Saturday, December 27, 2008
See, our family is a little unusual. First, it's a blended family, my kids and her kids. We started the Christmas dinner before my wife and I got married. We realized that year we may not be together on Christmas day, at least not all of the family. So we make a strong effort to encourage all of the kids to come to this dinner. Sometimes it's a few days or even a couple of weeks before Christmas. Sometimes, it's after Christmas. This year, today worked best.
So far, we've had near 100% perfect attendance. One year, the oldest boy was otherwise occupied in Iraq. While he couldn't be there in person, he did make a video and spoke to each person at the table. I'm not sure if he realized it, but he went perfectly around the table and spoke to each person in perfect order. Maybe we are just that predictable. We tried to petition Pres. Bush to give him leave for our dinner, but unfortunately, that didn't work.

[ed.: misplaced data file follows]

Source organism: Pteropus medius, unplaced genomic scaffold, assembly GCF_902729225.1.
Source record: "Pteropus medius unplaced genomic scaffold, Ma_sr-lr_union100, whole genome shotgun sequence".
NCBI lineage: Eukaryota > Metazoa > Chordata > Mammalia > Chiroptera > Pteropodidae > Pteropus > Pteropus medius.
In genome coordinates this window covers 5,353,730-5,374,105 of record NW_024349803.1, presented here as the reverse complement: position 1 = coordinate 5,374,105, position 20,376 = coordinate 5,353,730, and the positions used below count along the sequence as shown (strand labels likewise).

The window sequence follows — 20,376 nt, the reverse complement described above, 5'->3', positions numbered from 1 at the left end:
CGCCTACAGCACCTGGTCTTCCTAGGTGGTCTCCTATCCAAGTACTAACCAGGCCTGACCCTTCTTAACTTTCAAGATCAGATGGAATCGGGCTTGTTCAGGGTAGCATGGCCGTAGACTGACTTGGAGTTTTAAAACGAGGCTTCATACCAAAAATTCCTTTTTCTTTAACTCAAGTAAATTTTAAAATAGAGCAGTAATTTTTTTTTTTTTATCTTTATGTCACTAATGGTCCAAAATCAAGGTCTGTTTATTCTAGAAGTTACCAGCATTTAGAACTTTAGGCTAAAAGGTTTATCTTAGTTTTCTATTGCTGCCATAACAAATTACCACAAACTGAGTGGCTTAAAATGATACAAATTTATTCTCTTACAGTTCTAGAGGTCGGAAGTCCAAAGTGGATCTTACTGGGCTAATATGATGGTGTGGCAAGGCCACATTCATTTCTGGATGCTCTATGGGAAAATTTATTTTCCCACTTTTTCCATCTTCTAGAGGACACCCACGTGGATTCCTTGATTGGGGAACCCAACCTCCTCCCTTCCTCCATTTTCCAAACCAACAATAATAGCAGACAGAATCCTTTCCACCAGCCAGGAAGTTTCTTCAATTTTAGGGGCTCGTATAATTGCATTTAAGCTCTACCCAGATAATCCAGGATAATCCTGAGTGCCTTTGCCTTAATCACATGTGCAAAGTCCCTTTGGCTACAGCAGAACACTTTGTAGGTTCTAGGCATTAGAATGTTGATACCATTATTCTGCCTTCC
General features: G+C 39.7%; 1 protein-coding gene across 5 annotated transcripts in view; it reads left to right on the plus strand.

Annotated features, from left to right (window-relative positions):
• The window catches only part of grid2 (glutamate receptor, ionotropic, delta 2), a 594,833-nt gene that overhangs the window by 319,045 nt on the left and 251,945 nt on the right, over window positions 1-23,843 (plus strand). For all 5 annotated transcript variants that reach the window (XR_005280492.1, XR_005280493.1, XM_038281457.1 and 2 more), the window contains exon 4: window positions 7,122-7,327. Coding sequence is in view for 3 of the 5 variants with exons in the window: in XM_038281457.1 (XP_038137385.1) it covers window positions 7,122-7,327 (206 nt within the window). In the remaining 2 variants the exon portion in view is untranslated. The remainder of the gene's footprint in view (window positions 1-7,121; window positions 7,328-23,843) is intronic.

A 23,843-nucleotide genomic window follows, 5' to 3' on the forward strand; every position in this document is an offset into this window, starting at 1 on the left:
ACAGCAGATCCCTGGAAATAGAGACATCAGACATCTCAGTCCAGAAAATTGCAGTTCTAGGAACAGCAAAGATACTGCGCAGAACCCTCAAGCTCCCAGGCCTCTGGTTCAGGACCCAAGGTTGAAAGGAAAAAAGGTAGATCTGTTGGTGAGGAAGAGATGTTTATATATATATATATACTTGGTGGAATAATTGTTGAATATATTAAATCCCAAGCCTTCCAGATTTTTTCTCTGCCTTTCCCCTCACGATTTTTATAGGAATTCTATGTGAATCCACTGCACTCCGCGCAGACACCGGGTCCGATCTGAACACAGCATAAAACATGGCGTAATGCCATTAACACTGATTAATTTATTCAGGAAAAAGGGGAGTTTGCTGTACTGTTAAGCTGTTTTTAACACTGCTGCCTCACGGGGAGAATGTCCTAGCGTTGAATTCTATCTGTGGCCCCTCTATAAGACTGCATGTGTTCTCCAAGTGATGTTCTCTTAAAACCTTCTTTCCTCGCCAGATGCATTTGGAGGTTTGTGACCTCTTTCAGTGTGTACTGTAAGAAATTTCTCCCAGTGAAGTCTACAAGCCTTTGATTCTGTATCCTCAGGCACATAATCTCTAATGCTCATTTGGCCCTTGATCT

This year, we may have our second ever absentee. I'm still holding out hope.
It's hard for all of us to get together on Christmas day. Four of the five kids are married and have another set of parents to visit. Then there's grandparents and extended family to visit. I'm hoping to see the new movie "Four Christmases" so I can empathize with all that the kids go through.
I'm very thankful that all of our kids make a special effort to attend this extra event.
Merry Christmas! (still)
Wednesday, December 24, 2008
I can be mean that way, to the cashiers. When they ask me "did you find everything ok?" I typically answer "yes, you'll have to hide things better next time." (Stupid question deserves a stupid answer). What do they think, I'm going say something like "no, I have this list of 48 items, can you help me find them?"